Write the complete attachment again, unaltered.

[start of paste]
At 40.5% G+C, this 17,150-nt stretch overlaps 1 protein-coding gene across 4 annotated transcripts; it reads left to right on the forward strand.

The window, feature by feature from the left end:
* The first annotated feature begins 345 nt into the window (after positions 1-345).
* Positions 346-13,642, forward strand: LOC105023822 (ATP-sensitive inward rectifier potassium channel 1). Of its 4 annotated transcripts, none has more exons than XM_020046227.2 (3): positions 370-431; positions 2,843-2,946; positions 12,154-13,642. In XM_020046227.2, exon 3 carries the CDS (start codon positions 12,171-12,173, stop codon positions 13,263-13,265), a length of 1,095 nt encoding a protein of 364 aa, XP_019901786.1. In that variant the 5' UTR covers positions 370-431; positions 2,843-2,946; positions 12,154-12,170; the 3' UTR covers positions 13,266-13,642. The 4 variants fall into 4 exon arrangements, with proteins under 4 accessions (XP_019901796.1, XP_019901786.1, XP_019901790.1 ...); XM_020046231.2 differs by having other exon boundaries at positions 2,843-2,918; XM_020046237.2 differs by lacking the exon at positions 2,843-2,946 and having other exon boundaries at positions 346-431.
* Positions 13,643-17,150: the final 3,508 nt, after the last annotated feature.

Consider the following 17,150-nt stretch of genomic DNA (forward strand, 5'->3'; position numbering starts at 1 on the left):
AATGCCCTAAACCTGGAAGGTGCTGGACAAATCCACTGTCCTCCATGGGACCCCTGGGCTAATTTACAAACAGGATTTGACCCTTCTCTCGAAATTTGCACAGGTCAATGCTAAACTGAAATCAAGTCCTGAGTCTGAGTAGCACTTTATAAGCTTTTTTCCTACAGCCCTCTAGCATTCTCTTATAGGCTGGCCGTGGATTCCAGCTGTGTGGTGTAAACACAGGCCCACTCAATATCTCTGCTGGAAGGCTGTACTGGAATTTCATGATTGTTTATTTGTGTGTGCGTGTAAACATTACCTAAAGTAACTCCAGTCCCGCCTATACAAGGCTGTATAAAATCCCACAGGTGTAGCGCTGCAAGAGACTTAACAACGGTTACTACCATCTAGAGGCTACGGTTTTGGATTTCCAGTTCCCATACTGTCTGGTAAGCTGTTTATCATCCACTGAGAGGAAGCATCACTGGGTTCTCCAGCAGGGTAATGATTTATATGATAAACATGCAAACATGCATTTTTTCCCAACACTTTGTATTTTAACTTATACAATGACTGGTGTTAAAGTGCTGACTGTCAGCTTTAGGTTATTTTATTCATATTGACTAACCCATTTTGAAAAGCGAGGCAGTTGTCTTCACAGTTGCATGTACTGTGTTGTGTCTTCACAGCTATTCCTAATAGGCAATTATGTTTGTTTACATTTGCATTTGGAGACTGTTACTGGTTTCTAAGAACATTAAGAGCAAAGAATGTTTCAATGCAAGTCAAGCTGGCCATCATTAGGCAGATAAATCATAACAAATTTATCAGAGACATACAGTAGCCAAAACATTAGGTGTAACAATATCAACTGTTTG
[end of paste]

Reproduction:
At 40.5% G+C, this 17,150-nt stretch overlaps 1 protein-coding gene across 4 annotated transcripts; it reads left to right on the forward strand.

The window, feature by feature from the left end:
* The first annotated feature begins 345 nt into the window (after positions 1-345).
* Positions 346-13,642, forward strand: LOC105023822 (ATP-sensitive inward rectifier potassium channel 1). Of its 4 annotated transcripts, none has more exons than XM_020046227.2 (3): positions 370-431; positions 2,843-2,946; positions 12,154-13,642. In XM_020046227.2, exon 3 carries the CDS (start codon positions 12,171-12,173, stop codon positions 13,263-13,265), a length of 1,095 nt encoding a protein of 364 aa, XP_019901786.1. In that variant the 5' UTR covers positions 370-431; positions 2,843-2,946; positions 12,154-12,170; the 3' UTR covers positions 13,266-13,642. The 4 variants fall into 4 exon arrangements, with proteins under 4 accessions (XP_019901796.1, XP_019901786.1, XP_019901790.1 ...); XM_020046231.2 differs by having other exon boundaries at positions 2,843-2,918; XM_020046237.2 differs by lacking the exon at positions 2,843-2,946 and having other exon boundaries at positions 346-431.
* Positions 13,643-17,150: the final 3,508 nt, after the last annotated feature.

Consider the following 17,150-nt stretch of genomic DNA (forward strand, 5'->3'; position numbering starts at 1 on the left):
AATGCCCTAAACCTGGAAGGTGCTGGACAAATCCACTGTCCTCCATGGGACCCCTGGGCTAATTTACAAACAGGATTTGACCCTTCTCTCGAAATTTGCACAGGTCAATGCTAAACTGAAATCAAGTCCTGAGTCTGAGTAGCACTTTATAAGCTTTTTTCCTACAGCCCTCTAGCATTCTCTTATAGGCTGGCCGTGGATTCCAGCTGTGTGGTGTAAACACAGGCCCACTCAATATCTCTGCTGGAAGGCTGTACTGGAATTTCATGATTGTTTATTTGTGTGTGCGTGTAAACATTACCTAAAGTAACTCCAGTCCCGCCTATACAAGGCTGTATAAAATCCCACAGGTGTAGCGCTGCAAGAGACTTAACAACGGTTACTACCATCTAGAGGCTACGGTTTTGGATTTCCAGTTCCCATACTGTCTGGTAAGCTGTTTATCATCCACTGAGAGGAAGCATCACTGGGTTCTCCAGCAGGGTAATGATTTATATGATAAACATGCAAACATGCATTTTTTCCCAACACTTTGTATTTTAACTTATACAATGACTGGTGTTAAAGTGCTGACTGTCAGCTTTAGGTTATTTTATTCATATTGACTAACCCATTTTGAAAAGCGAGGCAGTTGTCTTCACAGTTGCATGTACTGTGTTGTGTCTTCACAGCTATTCCTAATAGGCAATTATGTTTGTTTACATTTGCATTTGGAGACTGTTACTGGTTTCTAAGAACATTAAGAGCAAAGAATGTTTCAATGCAAGTCAAGCTGGCCATCATTAGGCAGATAAATCATAACAAATTTATCAGAGACATACAGTAGCCAAAACATTAGGTGTAACAATATCAACTGTTTG